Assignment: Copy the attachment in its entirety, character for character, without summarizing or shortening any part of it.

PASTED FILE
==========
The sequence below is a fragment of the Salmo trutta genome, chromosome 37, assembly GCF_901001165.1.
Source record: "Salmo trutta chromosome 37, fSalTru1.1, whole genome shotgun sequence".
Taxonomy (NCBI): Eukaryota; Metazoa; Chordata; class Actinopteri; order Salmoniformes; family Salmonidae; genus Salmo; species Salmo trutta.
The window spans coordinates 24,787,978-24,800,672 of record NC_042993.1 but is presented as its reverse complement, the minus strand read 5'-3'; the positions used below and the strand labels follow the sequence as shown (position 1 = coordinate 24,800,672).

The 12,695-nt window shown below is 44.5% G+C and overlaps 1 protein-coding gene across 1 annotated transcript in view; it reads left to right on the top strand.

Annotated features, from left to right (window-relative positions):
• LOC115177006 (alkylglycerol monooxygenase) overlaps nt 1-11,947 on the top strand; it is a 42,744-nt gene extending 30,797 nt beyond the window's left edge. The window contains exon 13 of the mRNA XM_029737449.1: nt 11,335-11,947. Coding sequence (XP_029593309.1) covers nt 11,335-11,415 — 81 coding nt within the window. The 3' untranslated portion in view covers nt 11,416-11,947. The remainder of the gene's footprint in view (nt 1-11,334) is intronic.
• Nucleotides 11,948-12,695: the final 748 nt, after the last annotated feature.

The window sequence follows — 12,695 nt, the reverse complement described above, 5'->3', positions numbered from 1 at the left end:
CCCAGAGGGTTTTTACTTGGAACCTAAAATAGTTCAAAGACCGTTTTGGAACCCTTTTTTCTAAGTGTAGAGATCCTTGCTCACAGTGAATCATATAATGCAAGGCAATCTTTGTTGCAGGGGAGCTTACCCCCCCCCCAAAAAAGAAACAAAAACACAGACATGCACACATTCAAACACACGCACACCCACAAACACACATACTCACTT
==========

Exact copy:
The sequence below is a fragment of the Salmo trutta genome, chromosome 37, assembly GCF_901001165.1.
Source record: "Salmo trutta chromosome 37, fSalTru1.1, whole genome shotgun sequence".
Taxonomy (NCBI): Eukaryota; Metazoa; Chordata; class Actinopteri; order Salmoniformes; family Salmonidae; genus Salmo; species Salmo trutta.
The window spans coordinates 24,787,978-24,800,672 of record NC_042993.1 but is presented as its reverse complement, the minus strand read 5'-3'; the positions used below and the strand labels follow the sequence as shown (position 1 = coordinate 24,800,672).

The 12,695-nt window shown below is 44.5% G+C and overlaps 1 protein-coding gene across 1 annotated transcript in view; it reads left to right on the top strand.

Annotated features, from left to right (window-relative positions):
• LOC115177006 (alkylglycerol monooxygenase) overlaps nt 1-11,947 on the top strand; it is a 42,744-nt gene extending 30,797 nt beyond the window's left edge. The window contains exon 13 of the mRNA XM_029737449.1: nt 11,335-11,947. Coding sequence (XP_029593309.1) covers nt 11,335-11,415 — 81 coding nt within the window. The 3' untranslated portion in view covers nt 11,416-11,947. The remainder of the gene's footprint in view (nt 1-11,334) is intronic.
• Nucleotides 11,948-12,695: the final 748 nt, after the last annotated feature.

The window sequence follows — 12,695 nt, the reverse complement described above, 5'->3', positions numbered from 1 at the left end:
CCCAGAGGGTTTTTACTTGGAACCTAAAATAGTTCAAAGACCGTTTTGGAACCCTTTTTTCTAAGTGTAGAGATCCTTGCTCACAGTGAATCATATAATGCAAGGCAATCTTTGTTGCAGGGGAGCTTACCCCCCCCCCAAAAAAGAAACAAAAACACAGACATGCACACATTCAAACACACGCACACCCACAAACACACATACTCACTT